LAHORE: Pakistan's reinstated cricket chief Zaka Ashraf took charge of the Pakistan Cricket Board (PCB) here on Monday with the future of national head coach Waqar Younis and batting coach Grant Flower hanging in the balance. Ashraf was restored to the PCB chairmanship by the Islamabad High Court (IHC) ruling on Saturday, reigniting the chaos that has raged for month's among the game's administrators. Ashraf has said he will review all decisions taken in the last three months by Najam Sethi, the man thrown out as chairman by the IHC order. In a detailed ruling issued Monday, the court cancelled all decisions taken by the Sethi's team, including the appointment of Waqar and Flower, as well as chief selector Moin Khan and spin bowling coach Mushtaq Ahmed.
Ashraf arrived at the PCB headquarters yesterday afternoon with a large convoy of his supporters. "Eventually justice prevailed," he told reporters on arrival. "I always respected the court decision, and even if it was against me I could have accepted that as well. The court judgment says that all decisions in my absence are nullified but I will review them," he added. Flower and Ahmed were appointed only last week, while confirmation of Waqar's return for a second spell as head coach came on May 6.
Ashraf said it was time the government accept the court's decision and respect it. "I respect the government and am keen to work with it but the decisions of the judiciary also must be respected and accepted," he said. "I have done nothing wrong if there is a crisis in Pakistan cricket it is because some people are unjustly challenging my election as chairman of the board. They are causing problems not me," he said when asked what he felt about the court regularly giving judgements on cricket issues and how the image of Pakistan cricket was damaged by these events. "I was legally elected chairman that is why the court restored me not once but twice. I think Sethi needs to now accept this position and do something else. I am looking forward to working again for the betterment of Pakistan cricket," Ashraf maintained.
In its 26-page order, the IHC said the lawyers appearing for the respondents could not "prove the reason for removal of the earlier set-up of the board." The court said merely leveling allegations against Ashraf without proof to back them up was insufficient evidence, and therefore the "notification for supersession of Pakistan Cricket Board is purely an arbitrary exercise, which is entirely based on malafide. "Therefore, the impugned notification (dated February 10, 2014, which dismissed Ashraf) superseding duly elected body of Pakistan Cricket Board without assigning any reason is required to be struck down. The same is therefore hereby annulled."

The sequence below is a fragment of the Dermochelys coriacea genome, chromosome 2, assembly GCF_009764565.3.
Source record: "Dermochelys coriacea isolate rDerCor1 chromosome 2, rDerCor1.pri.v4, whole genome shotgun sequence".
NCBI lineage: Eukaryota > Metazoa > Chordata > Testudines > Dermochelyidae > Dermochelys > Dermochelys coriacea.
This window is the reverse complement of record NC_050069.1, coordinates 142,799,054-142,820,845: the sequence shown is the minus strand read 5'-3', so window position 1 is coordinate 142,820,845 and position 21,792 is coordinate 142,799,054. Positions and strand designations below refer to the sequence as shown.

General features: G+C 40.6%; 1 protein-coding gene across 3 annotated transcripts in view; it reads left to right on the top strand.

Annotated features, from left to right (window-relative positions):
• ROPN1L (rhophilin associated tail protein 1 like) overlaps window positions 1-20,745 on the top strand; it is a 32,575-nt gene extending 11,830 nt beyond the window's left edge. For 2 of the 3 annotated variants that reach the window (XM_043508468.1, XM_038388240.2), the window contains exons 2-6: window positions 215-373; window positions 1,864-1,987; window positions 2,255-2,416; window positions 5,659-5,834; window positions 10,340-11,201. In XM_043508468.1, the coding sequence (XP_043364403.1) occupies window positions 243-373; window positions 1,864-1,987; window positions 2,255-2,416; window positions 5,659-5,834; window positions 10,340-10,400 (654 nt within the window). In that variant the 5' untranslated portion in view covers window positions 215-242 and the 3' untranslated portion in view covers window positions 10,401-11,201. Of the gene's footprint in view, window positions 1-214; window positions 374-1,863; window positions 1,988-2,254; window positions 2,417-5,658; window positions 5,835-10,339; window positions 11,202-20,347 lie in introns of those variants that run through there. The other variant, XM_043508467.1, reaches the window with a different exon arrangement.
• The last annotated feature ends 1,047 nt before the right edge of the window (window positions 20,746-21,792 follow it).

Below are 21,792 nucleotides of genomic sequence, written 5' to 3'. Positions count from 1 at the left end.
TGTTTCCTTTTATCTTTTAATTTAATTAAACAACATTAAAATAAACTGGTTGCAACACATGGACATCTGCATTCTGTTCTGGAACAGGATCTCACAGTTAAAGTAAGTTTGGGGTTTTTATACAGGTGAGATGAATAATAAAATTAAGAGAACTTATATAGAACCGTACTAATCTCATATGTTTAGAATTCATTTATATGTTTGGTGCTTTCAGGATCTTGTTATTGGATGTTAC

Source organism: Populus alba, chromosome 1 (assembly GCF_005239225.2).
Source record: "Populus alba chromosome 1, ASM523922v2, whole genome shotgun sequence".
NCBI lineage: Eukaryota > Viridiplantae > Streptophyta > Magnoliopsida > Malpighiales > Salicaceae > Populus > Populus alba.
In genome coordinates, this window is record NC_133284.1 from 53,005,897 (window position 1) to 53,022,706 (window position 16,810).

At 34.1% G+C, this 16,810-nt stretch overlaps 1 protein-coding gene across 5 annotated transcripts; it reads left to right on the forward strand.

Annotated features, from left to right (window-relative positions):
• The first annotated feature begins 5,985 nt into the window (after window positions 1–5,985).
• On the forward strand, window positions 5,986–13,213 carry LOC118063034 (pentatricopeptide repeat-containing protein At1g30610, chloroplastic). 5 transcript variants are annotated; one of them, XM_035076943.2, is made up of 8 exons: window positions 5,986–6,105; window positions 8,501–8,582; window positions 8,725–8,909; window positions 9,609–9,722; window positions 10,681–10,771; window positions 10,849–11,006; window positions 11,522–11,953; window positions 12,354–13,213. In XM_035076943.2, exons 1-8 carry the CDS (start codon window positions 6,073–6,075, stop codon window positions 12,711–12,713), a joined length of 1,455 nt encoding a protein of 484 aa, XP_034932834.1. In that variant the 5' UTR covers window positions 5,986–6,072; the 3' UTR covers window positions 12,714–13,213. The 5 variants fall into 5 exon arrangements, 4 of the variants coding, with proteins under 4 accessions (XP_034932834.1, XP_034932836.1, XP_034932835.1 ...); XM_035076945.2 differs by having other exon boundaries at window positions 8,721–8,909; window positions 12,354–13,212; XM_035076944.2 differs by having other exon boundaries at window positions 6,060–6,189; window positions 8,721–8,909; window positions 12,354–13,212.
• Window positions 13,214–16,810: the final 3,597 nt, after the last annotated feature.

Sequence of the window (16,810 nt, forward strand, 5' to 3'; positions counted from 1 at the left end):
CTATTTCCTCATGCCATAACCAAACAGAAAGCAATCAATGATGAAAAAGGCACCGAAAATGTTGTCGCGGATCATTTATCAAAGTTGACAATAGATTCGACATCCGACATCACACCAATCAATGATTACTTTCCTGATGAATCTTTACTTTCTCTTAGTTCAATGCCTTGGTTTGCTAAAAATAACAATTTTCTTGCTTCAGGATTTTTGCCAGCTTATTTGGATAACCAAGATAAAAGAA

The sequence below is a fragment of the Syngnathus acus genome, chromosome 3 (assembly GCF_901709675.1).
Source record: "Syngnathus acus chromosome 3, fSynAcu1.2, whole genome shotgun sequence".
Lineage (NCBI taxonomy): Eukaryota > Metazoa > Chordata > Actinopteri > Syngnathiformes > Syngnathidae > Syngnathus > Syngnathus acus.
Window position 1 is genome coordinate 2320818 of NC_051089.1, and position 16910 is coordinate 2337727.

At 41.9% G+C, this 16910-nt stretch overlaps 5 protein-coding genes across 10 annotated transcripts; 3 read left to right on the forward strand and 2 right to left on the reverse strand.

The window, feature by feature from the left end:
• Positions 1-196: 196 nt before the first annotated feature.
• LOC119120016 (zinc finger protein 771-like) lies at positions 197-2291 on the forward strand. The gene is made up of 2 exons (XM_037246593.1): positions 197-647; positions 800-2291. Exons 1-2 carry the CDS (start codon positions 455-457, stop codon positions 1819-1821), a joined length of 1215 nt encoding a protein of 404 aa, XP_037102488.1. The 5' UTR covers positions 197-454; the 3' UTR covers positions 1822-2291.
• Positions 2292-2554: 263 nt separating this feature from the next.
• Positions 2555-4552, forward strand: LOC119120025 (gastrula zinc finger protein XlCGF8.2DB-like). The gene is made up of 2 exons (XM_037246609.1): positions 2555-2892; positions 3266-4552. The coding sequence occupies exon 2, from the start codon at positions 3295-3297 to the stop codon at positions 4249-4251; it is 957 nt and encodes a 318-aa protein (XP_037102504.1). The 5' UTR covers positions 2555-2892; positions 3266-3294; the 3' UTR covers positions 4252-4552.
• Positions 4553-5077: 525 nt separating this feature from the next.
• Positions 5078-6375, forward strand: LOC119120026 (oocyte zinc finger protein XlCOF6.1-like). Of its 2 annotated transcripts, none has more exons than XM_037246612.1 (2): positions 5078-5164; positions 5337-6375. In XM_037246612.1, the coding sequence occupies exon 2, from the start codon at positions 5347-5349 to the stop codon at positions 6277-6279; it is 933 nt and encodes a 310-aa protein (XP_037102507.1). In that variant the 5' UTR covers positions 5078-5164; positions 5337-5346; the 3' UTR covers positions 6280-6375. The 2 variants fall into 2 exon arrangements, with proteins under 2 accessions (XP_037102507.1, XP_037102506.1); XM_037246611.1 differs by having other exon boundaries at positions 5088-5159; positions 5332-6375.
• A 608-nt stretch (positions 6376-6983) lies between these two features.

The ongoing turmoil in the PCB administration dates back to May 2013, when Ashraf became the PCB's first elected chairman. Shortly after he took office the IHC - responding to a petition filed by a former Rawalpindi Cricket Association official - suspended Ashraf, calling the process that elected him 'dubious and polluted.' In June, the IHC upheld Ashraf's suspension and later that month Sethi, a senior journalist and former caretaker chief minister of Punjab, was named the interim PCB chairman by the Government of Pakistan. The very next month, the IHC directed the Election Commission of Pakistan to carry out polls for the PCB chairman's post by October 18 and overruled all major decisions taken by the Sethi administration.
The elections, however, never took place and after a succession of legal developments - including the dissolution of the PCB's governing board in October and the formation of a five-man interim committee headed by Sethi to run Pakistan cricket - the IHC reinstated Ashraf as PCB chairman in January. The reappointment was short-lived because, in February, the Prime Minister of Pakistan Nawaz Sharif dismissed Ashraf again and dissolved the board of governors, and Sethi returned as chairman, heading an eight-member committee to run cricket in Pakistan. This is the administration the IHC's latest ruling has done away with.
Pakistan face a busy summer of preparations as they look to build their talented but raw side into serious contenders for next year's World Cup. The International Cricket Council (ICC) introduced major changes to the sport's governance and financing earlier this year, handing significant powers to the so-called 'Big Three' of India, England and Australia. Pakistan abstained on the matter at an ICC meeting in February but last month offered "conditional support" for the plan, a move Ashraf said he would now look at again. "My principle stance was that the revamp is not good for international cricket but now if the PCB (led by Sethi) has signed the draft we will only look into it and not make Pakistan a laughing stock," he said. The proposal will be formally approved at ICC annual conference in Australia next month.
Over the years, one thing seems to have remained constant in Pakistan cricket; the desire for power and personal gain. The ones who have little appetite for either of these temptations, seldom survive the system that feeds off of it. It is not a matter of right or wrong, but the survival of the fittest. Anyone who is in the position to exercise power does exactly that. Merit and qualifications matter little when jobs are assigned through political alliances, social associations or as a return gesture of an earlier provided personal service.
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